• Meanwhile in Phoenix, the final of five public hearings was held on that city’s $168 million Suns renovation plan, and “out of nine public comments, three involved questions, five voiced support and one was against the deal,” according to KJZZ, so clearly public ferment isn’t quite at such a high boil there. One thing I’d missed previously: The city claims that if it doesn’t do the renovations now with some contribution ($70 million) from Suns owner Robert Sarver, an arbitrator could interpret an “obsolescence clause” in the Suns’ lease to force the city to make the renovations on its own dime. I can’t find the Suns’ actual lease, but I think this just means that Sarver can get out of his lease early if an arbitrator determines the arena is obsolete [UPDATE: a helpful reader directed me to the appropriate lease document, and that is indeed exactly what it means], and he can already opt out of his lease in 2022, it’s pretty meaningless, albeit probably more of the “information” that helps convince people this is a good deal when they hear it. (Also important breaking news: A renovated Suns arena will save puppies! Quick, somebody take a new poll.)
  • Speaking of leases, the Los Angeles Angels are expected to sign a one-year extension on theirs with Anaheim, through 2020, while they negotiate a longer-term deal. It’s sort of tempting to wish that new Anaheim mayor Harry Sidhu would have played hardball here — sign a long-term deal now or you can go play in the street when your lease runs out, like the Oakland Raiders — but I’m willing to give the guy the benefit of the doubt in his negotiating plans. Though if this gives Angels owner Arte Moreno time to drum up some alternate city plans (or even vague threats a la Tustin) just in time to threaten Anaheim with them before the lease extension runs out, I reserve the right to say “I told you so.”
  • The Calgary Planning Commission issued a comprehensive plan for a new entertainment district around the site of the Flames‘ Saddledome, but forgot to include either the Saddledome or a new arena in it. No, really, they forgot, according to city councillor Evan Woolley: “It should’ve been identified in this document. It absolutely should have. Hopefully those amendments and edits will be made as they bring this forward to council.” The 244-page document (it’s not as impressive as it sounds, most of them are just full-page photos of people riding bicycles and the like) also neglects to include any financial details, beyond saying the district would be “substantially” funded by siphoning off new property taxes, “substantially” being one of those favored weasel words that can mean anything from “everything” to “some.” Hopefully that’ll be clarified as this is brought forward to council, too, but I’m not exactly holding my breath.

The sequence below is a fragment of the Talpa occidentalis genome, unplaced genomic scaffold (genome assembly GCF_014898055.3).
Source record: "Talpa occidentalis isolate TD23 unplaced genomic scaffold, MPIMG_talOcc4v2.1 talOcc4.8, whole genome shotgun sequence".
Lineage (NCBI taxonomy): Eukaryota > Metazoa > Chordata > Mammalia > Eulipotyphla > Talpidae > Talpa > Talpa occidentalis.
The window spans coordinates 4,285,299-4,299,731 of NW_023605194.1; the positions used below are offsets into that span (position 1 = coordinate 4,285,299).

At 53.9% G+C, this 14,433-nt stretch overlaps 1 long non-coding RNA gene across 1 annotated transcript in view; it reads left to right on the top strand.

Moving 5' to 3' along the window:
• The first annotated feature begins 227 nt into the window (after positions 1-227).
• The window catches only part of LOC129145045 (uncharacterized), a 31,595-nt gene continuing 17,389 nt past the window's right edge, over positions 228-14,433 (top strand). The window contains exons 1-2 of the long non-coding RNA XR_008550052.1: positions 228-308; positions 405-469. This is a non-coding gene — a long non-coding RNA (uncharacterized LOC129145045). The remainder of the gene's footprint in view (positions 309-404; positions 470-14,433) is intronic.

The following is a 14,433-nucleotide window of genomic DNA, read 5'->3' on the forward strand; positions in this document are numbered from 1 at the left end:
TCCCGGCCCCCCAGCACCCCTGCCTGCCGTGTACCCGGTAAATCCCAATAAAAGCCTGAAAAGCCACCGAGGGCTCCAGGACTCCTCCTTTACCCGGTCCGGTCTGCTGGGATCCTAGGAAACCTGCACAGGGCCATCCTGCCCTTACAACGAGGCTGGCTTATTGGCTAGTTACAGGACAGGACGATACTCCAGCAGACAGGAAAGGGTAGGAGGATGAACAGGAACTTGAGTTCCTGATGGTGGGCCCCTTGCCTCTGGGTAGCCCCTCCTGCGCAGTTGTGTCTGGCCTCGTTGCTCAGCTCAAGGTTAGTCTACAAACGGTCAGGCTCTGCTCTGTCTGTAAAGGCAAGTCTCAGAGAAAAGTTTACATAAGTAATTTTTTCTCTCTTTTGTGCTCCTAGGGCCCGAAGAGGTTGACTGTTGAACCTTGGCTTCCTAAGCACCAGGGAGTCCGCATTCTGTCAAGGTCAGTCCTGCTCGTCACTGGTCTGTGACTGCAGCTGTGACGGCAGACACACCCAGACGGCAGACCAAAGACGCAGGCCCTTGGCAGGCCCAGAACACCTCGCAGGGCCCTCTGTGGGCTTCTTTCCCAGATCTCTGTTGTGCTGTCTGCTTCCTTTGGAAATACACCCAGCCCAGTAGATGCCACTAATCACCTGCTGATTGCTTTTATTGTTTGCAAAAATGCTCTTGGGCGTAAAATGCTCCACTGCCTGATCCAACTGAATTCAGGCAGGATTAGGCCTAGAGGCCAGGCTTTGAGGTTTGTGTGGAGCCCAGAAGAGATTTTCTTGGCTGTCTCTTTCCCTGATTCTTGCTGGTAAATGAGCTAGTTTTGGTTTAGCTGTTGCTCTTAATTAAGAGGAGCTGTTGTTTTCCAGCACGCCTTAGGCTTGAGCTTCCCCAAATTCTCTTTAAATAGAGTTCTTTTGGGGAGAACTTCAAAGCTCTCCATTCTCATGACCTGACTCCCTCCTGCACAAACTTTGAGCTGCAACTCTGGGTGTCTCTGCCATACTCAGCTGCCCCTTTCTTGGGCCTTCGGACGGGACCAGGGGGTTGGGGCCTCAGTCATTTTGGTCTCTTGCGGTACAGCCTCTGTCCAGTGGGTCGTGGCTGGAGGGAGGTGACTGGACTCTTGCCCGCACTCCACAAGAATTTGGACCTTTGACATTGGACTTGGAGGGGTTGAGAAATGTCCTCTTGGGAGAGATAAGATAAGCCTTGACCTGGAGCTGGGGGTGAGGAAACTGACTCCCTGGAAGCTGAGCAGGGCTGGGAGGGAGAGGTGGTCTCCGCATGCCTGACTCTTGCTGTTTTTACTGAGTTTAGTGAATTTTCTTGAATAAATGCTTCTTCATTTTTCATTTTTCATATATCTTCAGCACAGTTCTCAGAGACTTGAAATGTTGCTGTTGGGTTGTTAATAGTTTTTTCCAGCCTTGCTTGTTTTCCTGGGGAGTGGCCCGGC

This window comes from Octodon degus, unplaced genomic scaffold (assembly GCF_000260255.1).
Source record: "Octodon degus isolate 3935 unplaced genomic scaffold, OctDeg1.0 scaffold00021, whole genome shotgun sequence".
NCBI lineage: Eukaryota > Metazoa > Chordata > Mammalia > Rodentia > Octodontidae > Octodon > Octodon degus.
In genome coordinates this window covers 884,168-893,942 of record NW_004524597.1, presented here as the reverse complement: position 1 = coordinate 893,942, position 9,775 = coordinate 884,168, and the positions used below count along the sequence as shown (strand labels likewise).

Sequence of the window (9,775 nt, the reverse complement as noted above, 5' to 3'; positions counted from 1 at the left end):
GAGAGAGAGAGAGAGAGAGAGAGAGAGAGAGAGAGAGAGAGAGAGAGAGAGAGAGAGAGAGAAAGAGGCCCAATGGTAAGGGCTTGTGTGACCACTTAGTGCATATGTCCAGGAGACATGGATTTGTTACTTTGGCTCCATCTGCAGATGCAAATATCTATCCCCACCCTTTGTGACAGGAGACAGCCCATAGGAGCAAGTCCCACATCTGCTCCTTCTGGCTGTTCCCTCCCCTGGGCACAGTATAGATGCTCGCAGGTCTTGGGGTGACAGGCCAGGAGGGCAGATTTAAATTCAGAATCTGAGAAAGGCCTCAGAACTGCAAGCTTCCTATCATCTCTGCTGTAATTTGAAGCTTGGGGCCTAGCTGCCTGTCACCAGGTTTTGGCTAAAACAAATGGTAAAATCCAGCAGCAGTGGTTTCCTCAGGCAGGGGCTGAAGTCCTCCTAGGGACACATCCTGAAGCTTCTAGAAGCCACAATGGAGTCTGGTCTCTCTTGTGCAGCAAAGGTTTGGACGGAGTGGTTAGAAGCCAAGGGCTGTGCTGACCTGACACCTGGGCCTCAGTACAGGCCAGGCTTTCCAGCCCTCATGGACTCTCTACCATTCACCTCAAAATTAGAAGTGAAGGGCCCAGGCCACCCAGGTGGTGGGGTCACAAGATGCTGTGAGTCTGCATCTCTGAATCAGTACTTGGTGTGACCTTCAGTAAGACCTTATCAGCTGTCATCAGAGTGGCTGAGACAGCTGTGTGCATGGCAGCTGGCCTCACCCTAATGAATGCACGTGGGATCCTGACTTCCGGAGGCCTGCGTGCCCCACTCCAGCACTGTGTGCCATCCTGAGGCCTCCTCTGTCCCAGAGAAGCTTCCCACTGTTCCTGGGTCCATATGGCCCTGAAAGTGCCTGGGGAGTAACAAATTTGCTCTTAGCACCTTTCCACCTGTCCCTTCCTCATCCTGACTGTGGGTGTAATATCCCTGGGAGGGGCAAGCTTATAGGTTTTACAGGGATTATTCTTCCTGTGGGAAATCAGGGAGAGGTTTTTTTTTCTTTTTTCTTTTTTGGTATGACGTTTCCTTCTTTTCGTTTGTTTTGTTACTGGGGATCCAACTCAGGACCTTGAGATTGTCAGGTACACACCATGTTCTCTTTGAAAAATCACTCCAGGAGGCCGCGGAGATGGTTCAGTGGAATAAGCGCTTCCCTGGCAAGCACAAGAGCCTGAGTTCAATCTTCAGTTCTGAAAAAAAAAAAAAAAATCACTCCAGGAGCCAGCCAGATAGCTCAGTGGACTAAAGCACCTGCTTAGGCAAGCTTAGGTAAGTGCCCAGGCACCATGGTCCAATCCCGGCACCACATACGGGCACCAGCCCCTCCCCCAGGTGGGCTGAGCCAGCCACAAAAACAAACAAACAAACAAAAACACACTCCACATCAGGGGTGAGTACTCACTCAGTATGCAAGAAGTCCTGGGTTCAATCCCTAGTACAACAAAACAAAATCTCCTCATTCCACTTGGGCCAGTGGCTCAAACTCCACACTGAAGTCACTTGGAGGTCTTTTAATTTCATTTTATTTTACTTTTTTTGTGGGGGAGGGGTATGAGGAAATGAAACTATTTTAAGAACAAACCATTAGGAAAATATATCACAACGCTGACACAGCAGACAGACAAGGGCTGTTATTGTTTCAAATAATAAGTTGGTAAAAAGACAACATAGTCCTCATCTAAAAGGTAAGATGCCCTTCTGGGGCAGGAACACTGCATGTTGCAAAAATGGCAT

• Here is a Raleigh News & Observer article reporting that the Carolina Hurricanes arena has had a $4 billion “economic impact” on the region over 20 years, citing entirely the arena authority that is seeking $200 million to $300 million in public money for upgrades to the place. No attempt to contact any other economists on whether “economic impact” is a bullshit term (it is) or even what they thought of the author of the report, UNC-Charlotte economics professor John Connaughton, who once said he “questions the sincerity” of any economist who doesn’t find a positive impact from sports venues. Actually, even that quote would have been good to include in the N&O article, so readers could have a sense of the bona fides of the guy who came up with this $4 billion figure. But why take time for journalism when you can get just as many clicks for stenography?
  • The San Francisco Giants‘ stadium has another new name, which just happens to be the same as the old new name of the basketball arena the Warriors are leaving across the bay, and I’m officially giving up on trying to keep track of any of this. Hey, Paul Lukas, when are you issuing “I’m Still Calling It Pac Bell” t-shirts?